But thanks to some great work by the Associated Press, we now have a better sense for the magnitude of malfeasance that has occurred over the last 10 years in the halls of state capitol buildings, the US Congress, the White House, and our federal regulatory agencies.
The articles are here and here and I recommend reading both in full. For those crunched for time, some highlights I found particularly disturbing (in form of "what we've known" and "what's new"):
We've known for quite some time that there are a lot of dollars and a lot of brains devoted to maintaining the top line revenue of pharma companies operating in the pain space. We now know:
- They spent $880 million over a 10 year period from 2006-20015
- This amount is 8 times the amount the gun lobby spent in the same period (read that again... just for emphasis)
- $140 million of this went directly to political campaign contributions, $75 million of which went to candidates for federal office
- Various advocacy groups employed an average of 1,350 lobbyists per year in state capitols across the country
We've known for a while that there were hidden forces behind the scenes attempting to squash public policy initiatives intended to stem the tide of prescription drug misuse and abuse. We now know:
- Back in 2012, when New Mexico came close to becoming the first state to limit initial opioid scripts to seven days, lobbyists got in the way. "The lobbyists behind the scenes were killing it," said Bernadette Sanchez, a Democratic state senator who sponsored the measure. We celebrate what New York and Massachusetts have done just this year, but forget that New Mexico tried it four years ago. In the interim, we continued down the primrose path of opioid over-prescribing. How many preventable deaths occurred between then and now?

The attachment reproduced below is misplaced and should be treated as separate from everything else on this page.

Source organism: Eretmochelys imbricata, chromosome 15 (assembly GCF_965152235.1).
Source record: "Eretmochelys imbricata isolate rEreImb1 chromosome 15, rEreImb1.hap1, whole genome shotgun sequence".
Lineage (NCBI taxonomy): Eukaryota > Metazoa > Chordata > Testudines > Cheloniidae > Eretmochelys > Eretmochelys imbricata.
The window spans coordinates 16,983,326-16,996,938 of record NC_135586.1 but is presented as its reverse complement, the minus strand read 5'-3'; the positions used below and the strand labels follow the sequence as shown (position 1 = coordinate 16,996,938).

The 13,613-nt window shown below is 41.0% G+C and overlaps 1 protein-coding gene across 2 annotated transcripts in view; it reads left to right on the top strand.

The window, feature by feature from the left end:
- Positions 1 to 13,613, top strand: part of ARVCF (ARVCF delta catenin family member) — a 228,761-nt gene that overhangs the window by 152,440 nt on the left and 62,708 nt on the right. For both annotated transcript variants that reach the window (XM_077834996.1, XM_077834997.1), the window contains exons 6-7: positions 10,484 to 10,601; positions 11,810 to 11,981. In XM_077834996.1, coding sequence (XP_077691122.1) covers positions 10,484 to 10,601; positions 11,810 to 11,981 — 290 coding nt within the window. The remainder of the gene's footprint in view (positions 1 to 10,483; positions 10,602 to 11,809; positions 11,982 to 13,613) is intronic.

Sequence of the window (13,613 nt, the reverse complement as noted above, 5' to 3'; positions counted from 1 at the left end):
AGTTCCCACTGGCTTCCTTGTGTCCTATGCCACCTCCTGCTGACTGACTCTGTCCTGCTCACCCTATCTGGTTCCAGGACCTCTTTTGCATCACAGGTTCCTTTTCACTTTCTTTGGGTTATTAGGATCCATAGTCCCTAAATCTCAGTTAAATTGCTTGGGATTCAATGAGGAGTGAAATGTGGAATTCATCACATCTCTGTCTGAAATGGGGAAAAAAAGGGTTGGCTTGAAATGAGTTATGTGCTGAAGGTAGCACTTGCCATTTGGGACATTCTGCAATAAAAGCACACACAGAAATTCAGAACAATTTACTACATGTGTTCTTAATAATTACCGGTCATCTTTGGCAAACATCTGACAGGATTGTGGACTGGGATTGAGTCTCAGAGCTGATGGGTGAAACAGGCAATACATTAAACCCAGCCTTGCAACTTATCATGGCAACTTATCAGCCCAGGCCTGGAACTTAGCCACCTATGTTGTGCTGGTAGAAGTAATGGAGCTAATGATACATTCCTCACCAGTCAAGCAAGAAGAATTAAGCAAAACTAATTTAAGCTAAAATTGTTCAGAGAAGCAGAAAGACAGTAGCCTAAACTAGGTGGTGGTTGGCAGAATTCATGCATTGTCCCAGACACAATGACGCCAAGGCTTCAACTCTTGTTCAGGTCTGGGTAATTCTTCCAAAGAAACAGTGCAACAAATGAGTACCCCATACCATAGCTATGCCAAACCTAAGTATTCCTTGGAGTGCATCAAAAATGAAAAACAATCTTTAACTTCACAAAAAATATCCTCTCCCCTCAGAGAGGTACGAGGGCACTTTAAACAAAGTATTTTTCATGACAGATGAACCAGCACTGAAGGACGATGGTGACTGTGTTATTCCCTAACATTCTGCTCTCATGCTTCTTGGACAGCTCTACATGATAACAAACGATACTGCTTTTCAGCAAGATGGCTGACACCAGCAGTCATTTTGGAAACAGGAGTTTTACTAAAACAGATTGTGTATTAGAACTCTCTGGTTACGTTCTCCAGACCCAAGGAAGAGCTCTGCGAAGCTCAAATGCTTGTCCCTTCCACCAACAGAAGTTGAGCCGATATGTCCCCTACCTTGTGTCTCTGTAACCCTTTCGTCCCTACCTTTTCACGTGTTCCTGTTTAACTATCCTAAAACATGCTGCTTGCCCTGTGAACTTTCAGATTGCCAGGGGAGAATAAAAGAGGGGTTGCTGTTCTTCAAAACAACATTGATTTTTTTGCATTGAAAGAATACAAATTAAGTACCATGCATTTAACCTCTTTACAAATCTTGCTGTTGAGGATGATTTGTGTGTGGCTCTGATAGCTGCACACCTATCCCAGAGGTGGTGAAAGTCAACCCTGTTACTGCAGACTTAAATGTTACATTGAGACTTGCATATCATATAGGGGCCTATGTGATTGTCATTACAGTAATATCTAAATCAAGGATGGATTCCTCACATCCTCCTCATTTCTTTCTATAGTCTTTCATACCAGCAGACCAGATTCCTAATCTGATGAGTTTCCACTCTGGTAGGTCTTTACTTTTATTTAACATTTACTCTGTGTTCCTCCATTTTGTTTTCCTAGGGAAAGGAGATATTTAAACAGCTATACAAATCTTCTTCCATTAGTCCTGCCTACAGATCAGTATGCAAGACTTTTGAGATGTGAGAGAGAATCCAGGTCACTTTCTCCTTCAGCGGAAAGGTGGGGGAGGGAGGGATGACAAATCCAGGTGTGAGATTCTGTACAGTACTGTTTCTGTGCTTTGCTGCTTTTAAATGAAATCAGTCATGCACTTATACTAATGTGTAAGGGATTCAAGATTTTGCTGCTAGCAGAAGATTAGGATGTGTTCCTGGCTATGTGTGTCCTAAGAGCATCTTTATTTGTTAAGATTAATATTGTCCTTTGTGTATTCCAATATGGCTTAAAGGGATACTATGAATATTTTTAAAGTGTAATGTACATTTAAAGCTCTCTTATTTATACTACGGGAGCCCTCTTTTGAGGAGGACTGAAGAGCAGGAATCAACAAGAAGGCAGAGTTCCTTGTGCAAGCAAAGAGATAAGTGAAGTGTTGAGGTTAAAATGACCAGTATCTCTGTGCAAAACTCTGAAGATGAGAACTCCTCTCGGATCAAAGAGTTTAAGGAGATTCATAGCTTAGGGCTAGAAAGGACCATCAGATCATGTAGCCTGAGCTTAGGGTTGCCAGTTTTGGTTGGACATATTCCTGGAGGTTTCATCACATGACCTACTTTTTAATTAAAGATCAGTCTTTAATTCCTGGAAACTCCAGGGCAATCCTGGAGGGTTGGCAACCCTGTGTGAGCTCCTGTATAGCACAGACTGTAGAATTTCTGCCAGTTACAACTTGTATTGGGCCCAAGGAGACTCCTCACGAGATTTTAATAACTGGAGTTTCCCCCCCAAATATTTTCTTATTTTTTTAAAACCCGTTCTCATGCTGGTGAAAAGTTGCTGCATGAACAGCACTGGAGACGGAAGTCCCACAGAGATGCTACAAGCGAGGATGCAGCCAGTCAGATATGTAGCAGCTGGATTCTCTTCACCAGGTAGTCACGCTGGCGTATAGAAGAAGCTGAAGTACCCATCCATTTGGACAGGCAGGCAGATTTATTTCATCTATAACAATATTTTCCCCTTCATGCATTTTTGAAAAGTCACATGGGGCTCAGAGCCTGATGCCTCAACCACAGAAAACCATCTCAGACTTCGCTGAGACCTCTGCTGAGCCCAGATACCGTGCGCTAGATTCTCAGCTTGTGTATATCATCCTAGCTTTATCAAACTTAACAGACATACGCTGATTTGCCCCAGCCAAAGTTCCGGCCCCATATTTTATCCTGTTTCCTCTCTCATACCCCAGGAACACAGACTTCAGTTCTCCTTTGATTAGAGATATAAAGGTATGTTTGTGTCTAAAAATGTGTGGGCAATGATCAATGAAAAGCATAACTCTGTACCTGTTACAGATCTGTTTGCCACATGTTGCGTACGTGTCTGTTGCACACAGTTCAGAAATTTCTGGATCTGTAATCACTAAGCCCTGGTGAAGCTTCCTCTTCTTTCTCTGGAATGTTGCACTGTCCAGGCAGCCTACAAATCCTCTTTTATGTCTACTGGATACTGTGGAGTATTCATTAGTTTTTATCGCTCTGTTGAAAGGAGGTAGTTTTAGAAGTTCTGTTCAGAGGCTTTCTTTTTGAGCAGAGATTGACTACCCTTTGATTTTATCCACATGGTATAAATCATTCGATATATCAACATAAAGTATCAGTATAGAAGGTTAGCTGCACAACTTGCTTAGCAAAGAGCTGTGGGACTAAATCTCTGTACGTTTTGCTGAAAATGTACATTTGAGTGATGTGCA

We've seen influence exercised among federal regulatory agencies, particularly at FDA. Former FDA Commissioner Margaret Hamburg consistently spoke about the need to balance access to pain medication for those in need with the public health crisis that is the prescription drug epidemic. In so doing, she often referenced the 2014 NIH report that suggested 100 million Americans suffered from chronic pain. We now know:
- The Pain Care Forum (aka, the lobbying group backed by pharma) spent nearly $19 million on lobbying efforts that led to the legislation requiring the creation of this NIH report
- Almost half of the report authors had served as leaders of groups affiliated with the Pain Care Forum - all of which were supported by pharma dollars.
We all witnessed the controversy regarding the CDC guidelines earlier this year. While the federal government's public health agency worked to develop guidelines for opioid prescribing among primary care physicians, other groups within the federal government were not only questioning the CDC's process and conclusions, but also going so far as to call the draft version of the guidelines "horrible" and "shocking." Who were these critics? We now know:
- Dr. Richard Payne, who voiced concerned about conflicts of interest within the CDC advisory group, was himself paid over $16,000 by Purdue Pharma (makers of Oxycontin) for meals, travel, and speakers fees
- Myra Christopher, another vocal critic of the CDC who openly stated that her NIH committee could not support the CDC guidelines, is a long time participant in the Pain Care Forum and holds a chair at the Center for Practical Bioethics - a chair endowed via a $1.5 million gift from Purdue Pharma.
The most effective lobbying efforts come not as obvious broadsides with clear agendas and transparent motives. Rather, the most effective efforts come with the trappings of genuine concern and the suits of science. And that's what makes them scary.
On Twitter @PRIUM1